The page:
New York City has begun rolling out its LinkNYC kiosks in Manhattan, converting old phone booths into new hubs promising gigabit Wi-Fi Internet speeds and mobile applications via Android tablets. Although the program is starting with a stretch along Third Avenue in Manhattan, New York City Mayor Bill de Blasio has vowed to bring the kiosks, dubbed Links, to neighborhoods in all five of the city’s boroughs.
CityBridge, the consortium of companies that are building and managing the Links, was selected in November 2014. Now there are 17 active Links in Manhattan, but, according to a statement from the mayor’s office, there will be 500-plus kiosks operational by the end of July and more than 4,500 by mid-2019. The rollout of the program will take years to complete.
“LinkNYC is the Wi-Fi network New Yorkers deserve: the largest, fastest municipal Wi-Fi network in the world – and you won’t need to insert a quarter in the slot, because it’s completely free,” de Blasio said. “LinkNYC brings us a couple steps closer to our goal of leveling the playing field and providing every New Yorker with access to the most important tool of the 21st century.”
According to the mayor’s administration, Links will be activated after high-speed fiber optic cables are installed in different sections of the city. Each Link can broadcast a Wi-Fi hotspot with a range of around 150 feet.
The kiosks will offer free domestic calling, two USB charging ports, an Android tablet with Internet access, and a 911 button to contact emergency services.
CityBridge consists of Intersection, Qualcomm and CIVIQ Smartscapes. As Motherboard notes, Intersection is partly owned by Sidewalk Labs, which is a subsidiary of Alphabet, the parent company of Google.
The city’s franchise agreement with CityBridge states that each link “must be capable of supporting up to 256 devices with a total aggregate throughput of 1Gbps,” Motherboard reports. The online publication explains the downside of this good news: If there are hundreds of users connecting to one link, real throughput speeds will likely be much slower. Conducting its own test the day the network was launched, Motherboard discovered that the downlink speeds were 70 megabits per second at one Link, and 230 Mbps at another one block away.
As The Verge notes, after you sign in to the LinkNYC Wi-Fi network on your first kiosk visit and save it to your device, you will not need to do so again when connecting to other Links.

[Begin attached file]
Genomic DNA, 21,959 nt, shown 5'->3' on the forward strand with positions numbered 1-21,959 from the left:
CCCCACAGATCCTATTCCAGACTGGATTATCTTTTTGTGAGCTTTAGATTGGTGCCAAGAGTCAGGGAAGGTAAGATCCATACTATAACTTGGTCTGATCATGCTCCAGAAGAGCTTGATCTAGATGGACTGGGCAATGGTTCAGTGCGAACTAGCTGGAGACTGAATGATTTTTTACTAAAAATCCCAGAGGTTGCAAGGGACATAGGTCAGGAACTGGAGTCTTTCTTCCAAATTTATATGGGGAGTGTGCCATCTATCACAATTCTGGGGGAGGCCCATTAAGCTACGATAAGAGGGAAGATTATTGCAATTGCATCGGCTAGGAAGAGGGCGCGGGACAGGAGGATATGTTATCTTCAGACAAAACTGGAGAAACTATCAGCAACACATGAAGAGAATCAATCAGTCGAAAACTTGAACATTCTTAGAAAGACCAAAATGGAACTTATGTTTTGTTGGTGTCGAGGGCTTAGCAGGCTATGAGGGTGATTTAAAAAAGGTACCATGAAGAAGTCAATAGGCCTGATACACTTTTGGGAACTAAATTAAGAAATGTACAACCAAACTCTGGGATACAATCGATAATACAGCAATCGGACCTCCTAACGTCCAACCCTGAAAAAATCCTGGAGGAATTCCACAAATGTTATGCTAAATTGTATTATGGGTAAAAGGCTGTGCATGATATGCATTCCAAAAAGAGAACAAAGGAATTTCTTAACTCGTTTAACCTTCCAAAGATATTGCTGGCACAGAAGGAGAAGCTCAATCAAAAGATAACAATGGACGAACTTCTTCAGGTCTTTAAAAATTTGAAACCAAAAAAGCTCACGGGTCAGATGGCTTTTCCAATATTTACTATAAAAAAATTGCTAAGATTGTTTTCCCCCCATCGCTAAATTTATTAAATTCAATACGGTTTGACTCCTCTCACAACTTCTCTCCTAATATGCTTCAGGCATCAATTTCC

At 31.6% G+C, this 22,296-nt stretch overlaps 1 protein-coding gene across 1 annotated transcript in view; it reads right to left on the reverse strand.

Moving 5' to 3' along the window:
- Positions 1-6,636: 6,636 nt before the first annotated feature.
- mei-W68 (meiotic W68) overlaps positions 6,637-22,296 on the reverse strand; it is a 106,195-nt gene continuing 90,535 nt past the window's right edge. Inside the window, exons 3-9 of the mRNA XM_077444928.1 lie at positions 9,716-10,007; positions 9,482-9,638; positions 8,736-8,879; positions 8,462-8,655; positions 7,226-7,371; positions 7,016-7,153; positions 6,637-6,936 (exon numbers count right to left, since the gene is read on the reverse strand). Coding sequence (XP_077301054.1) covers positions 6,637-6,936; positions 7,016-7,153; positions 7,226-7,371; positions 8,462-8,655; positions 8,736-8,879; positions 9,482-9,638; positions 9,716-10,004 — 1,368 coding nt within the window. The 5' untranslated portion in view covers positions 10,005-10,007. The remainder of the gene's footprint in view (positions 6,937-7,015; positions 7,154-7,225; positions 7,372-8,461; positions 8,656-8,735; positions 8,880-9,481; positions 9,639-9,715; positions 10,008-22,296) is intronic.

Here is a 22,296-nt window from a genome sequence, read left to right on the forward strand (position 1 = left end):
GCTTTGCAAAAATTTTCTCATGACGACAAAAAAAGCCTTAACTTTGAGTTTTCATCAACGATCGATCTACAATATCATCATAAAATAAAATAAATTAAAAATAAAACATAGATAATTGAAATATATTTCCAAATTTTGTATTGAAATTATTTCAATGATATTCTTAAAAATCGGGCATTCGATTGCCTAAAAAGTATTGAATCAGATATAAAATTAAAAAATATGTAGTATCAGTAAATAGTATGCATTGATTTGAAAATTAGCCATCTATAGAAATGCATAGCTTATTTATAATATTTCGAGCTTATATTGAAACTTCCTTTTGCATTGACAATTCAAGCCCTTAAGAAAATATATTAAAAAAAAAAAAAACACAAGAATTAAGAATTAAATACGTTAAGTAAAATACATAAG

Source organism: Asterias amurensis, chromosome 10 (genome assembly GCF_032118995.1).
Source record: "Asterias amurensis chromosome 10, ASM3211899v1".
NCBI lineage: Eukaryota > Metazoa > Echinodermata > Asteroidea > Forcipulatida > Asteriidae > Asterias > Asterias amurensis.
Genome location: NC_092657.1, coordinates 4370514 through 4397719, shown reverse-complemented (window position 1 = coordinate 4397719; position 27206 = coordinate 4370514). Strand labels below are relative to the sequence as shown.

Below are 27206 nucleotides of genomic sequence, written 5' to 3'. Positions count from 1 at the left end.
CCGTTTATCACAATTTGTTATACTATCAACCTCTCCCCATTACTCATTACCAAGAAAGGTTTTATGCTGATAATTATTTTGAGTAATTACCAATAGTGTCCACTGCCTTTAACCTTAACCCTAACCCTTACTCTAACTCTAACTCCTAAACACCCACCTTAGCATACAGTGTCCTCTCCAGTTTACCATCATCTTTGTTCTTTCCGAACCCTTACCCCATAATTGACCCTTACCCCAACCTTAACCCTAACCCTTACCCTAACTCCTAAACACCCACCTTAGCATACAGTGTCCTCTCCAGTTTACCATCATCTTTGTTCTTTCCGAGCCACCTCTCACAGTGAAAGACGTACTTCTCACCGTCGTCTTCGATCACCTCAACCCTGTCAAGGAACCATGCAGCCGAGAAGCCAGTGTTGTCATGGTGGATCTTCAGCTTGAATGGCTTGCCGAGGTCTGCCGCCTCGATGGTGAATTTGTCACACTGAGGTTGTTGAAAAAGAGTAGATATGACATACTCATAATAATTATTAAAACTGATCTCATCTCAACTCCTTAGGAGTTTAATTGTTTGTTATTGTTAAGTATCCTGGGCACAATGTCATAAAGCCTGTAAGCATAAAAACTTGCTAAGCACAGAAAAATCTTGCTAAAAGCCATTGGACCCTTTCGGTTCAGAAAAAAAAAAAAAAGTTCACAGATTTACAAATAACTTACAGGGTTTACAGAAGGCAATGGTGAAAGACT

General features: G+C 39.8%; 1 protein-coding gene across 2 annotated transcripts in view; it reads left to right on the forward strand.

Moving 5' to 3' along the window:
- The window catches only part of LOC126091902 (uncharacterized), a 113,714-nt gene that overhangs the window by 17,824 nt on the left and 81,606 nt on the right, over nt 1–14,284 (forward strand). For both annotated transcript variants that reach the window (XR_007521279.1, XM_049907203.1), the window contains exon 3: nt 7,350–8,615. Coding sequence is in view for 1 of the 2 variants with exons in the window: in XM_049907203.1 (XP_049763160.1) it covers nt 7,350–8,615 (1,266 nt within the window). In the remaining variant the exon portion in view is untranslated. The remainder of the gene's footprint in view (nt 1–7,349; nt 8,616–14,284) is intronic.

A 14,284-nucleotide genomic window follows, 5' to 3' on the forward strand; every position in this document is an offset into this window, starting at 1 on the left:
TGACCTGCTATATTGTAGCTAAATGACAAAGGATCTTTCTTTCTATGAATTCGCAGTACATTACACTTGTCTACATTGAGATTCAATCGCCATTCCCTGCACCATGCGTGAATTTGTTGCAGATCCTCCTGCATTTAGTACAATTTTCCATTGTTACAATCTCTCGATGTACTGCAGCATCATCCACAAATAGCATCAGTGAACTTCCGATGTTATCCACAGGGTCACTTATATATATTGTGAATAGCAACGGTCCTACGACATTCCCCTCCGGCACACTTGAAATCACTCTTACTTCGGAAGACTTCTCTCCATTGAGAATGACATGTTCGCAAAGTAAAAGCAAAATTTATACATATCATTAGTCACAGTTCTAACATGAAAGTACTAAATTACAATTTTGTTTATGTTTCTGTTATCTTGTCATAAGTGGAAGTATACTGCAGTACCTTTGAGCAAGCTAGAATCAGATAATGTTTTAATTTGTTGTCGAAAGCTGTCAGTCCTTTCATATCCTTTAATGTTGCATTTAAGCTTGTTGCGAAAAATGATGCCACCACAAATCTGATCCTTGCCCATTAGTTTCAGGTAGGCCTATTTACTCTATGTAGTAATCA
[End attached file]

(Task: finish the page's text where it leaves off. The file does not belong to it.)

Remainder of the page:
To assure a wary public that is used to data being compromised, New York City is highlighting the system’s cybersecurity measures.
However, there are privacy concerns with the new setup, as Motherboard reports: “This concern is especially acute because Links will include location-based services using so-called ‘beacon’ technology, which sends out geo-targeted Bluetooth-based signals to users who choose to receive them, according to the project’s website. What’s more, Links ‘will collect anonymized and aggregate data to develop insights on usage and system diagnostics to improve your Link experience and to deliver more relevant advertising,’ according to CityBridge.”
According to The Verge, the tablets in the kiosks have been custom built by Intersection, and as PC Magazine notes, they use Qualcomm’s processors. Users can make Voice over IP calls via Vonage. The kiosks feature headphone jacks, allowing visitors to make phone calls with more privacy, and USB ports to charge cellphones.
The tablets in the kiosks let users access city services via New York’s web-based 311 app and get directions via Google Maps. Colin O'Donnell, chief technology officer of Intersection, told The Verge that the tablets can withstand extreme temperatures (-4°F to 104°F) and that the kiosks were tested to ensure they can survive even car crashes. O’Donnell said the tablets in the kiosks could be used to let residents vote on how to allocate small sums of city money and to highlight local events or issues. "We're looking into how we can surface that information," he said.
The city plans to add apps, features and services to the tablets over time, according to TechCrunch.